5. You release any other guarantor of the Borrower's Obligations; . . . and/or
7. Anything else happens that may affect your rights against the Borrower or any other guarantor.
The court recognizes that the guaranty does not specifically provide for the release of a principal, although it does provide that plaintiff may, without affecting Pardo's liability, release collateral and other guarantors, and "affect [Pardo's] rights against the Borrower." While subsection 7 probably establishes that Pardo consented to Spinella's release, it is important to note that Pardo consented to the same in another document.
On November 14, 1990, Pardo consented to the release of any principal obligor in the renewal promissory note.*fn6 Pardo neither disputes that he executed this document nor eschews any term contained therein. Although the court must construe the facts in the light most favorable to Pardo, it cannot pretend that Pardo never executed this note. The court can only assume that he executed it as guarantor, and as such, he still is bound by the same terms. Thus, because he consented to the release of Spinella, Pardo is not discharged from his guaranty obligation. Accordingly, the court cannot declare the guaranty unenforceable and Pardo's argument that the mortgage does not secure a valid, subsisting debt fails.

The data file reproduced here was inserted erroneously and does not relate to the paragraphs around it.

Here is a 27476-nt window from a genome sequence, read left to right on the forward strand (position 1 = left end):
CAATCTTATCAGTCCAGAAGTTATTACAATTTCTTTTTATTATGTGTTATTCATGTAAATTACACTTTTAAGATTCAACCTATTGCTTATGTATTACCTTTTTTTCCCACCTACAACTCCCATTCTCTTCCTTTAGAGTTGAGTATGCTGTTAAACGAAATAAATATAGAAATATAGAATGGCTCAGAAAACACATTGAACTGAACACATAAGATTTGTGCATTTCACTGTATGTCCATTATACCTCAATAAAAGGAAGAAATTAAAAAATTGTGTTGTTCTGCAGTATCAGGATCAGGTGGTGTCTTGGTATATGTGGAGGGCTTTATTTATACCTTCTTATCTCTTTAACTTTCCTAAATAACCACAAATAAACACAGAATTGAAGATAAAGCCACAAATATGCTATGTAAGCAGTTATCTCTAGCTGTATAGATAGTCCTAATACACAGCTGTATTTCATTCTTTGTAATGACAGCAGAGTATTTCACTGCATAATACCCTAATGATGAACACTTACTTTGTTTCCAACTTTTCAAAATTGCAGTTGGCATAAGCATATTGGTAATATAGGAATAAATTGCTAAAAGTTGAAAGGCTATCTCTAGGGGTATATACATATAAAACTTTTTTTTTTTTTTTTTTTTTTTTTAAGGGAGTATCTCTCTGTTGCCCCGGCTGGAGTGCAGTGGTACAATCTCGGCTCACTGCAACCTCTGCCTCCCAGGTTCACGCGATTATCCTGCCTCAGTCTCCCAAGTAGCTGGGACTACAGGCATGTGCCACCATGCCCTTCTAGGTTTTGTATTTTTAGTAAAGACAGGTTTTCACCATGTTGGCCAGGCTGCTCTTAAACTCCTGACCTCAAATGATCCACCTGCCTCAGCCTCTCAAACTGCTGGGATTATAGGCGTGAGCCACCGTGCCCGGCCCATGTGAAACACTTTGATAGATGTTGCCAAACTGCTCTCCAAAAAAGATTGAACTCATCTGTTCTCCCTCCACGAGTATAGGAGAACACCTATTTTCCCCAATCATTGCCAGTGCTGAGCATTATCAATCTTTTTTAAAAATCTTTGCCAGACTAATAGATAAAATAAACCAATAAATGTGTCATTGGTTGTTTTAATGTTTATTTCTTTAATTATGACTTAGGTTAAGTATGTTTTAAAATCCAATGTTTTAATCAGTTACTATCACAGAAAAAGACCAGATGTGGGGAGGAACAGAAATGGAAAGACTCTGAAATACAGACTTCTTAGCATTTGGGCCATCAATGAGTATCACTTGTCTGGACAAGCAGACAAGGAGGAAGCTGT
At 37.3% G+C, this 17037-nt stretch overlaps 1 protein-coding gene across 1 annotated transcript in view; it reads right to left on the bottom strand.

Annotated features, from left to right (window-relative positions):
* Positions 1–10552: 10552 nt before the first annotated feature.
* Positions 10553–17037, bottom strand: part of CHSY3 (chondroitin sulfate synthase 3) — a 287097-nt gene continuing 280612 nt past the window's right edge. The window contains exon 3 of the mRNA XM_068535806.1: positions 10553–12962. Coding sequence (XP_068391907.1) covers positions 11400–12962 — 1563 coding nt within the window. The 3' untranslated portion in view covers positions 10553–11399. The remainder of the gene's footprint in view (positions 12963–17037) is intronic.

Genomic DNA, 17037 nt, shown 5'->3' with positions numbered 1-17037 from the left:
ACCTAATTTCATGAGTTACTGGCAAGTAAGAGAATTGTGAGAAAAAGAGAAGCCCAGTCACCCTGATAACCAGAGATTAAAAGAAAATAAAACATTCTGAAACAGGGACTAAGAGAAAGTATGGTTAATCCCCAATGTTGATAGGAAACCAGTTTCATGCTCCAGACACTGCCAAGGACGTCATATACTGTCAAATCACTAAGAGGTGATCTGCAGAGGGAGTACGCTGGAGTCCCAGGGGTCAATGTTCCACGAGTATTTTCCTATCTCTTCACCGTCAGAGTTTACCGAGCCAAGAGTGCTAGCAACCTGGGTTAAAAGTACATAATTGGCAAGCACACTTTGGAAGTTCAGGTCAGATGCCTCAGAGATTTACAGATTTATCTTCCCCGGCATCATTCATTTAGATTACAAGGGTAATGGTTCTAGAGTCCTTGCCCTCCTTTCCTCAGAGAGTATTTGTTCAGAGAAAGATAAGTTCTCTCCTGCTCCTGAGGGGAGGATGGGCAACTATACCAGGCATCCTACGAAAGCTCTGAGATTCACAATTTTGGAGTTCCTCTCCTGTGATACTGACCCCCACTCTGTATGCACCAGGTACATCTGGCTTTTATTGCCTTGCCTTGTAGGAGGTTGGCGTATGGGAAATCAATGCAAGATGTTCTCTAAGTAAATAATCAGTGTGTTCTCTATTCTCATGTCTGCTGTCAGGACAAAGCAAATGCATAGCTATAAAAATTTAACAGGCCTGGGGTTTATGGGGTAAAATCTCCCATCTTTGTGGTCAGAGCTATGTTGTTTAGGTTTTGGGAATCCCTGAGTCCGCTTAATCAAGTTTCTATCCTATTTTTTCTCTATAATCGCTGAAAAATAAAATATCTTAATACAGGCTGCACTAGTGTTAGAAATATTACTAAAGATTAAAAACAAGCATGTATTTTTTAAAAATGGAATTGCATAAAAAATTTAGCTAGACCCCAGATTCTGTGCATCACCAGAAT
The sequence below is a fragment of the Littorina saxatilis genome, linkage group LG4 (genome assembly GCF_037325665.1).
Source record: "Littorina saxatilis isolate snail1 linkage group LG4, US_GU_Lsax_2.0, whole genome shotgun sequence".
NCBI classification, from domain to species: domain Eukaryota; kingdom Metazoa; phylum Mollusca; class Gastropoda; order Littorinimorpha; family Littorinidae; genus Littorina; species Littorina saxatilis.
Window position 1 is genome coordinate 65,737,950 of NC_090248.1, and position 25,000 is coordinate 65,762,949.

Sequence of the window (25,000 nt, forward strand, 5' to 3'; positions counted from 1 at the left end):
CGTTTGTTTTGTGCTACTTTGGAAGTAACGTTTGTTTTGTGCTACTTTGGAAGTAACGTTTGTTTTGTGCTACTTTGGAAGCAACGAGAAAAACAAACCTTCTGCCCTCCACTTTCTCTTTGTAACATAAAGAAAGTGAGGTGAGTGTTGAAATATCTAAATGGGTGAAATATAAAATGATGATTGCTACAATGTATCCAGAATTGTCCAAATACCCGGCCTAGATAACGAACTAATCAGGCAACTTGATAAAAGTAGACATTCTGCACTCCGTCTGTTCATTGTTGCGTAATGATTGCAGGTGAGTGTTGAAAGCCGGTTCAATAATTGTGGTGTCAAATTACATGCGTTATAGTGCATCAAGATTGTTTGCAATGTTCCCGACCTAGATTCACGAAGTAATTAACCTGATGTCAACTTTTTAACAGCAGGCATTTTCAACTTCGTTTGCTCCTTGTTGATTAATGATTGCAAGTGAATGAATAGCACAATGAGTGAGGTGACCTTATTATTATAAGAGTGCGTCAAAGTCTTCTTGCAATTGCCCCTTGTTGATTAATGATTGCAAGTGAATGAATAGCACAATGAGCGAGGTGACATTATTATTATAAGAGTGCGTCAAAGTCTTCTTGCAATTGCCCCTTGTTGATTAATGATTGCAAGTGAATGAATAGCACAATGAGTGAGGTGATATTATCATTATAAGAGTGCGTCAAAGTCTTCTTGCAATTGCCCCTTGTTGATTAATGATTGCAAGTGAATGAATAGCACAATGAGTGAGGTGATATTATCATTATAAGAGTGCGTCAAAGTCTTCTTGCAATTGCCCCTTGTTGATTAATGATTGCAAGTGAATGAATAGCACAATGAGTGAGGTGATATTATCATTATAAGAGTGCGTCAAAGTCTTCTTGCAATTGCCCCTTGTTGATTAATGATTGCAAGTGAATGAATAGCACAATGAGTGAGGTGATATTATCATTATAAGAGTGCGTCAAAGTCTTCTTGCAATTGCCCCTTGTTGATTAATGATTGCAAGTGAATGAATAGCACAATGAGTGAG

3. Consideration for the guaranty
Finally, Pardo contends that the guaranty is unenforceable because it lacked consideration.*fn7 Pardo maintains that he
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requested and received nothing from plaintiff in exchange for his guaranty or mortgage. In support of his contention, Pardo refers to the following deposition testimony of Durr:
Question: "Now, did you do anything to obtain that guaranty? Did the bank give up anything to obtain that guaranty from Mr. Pardo?"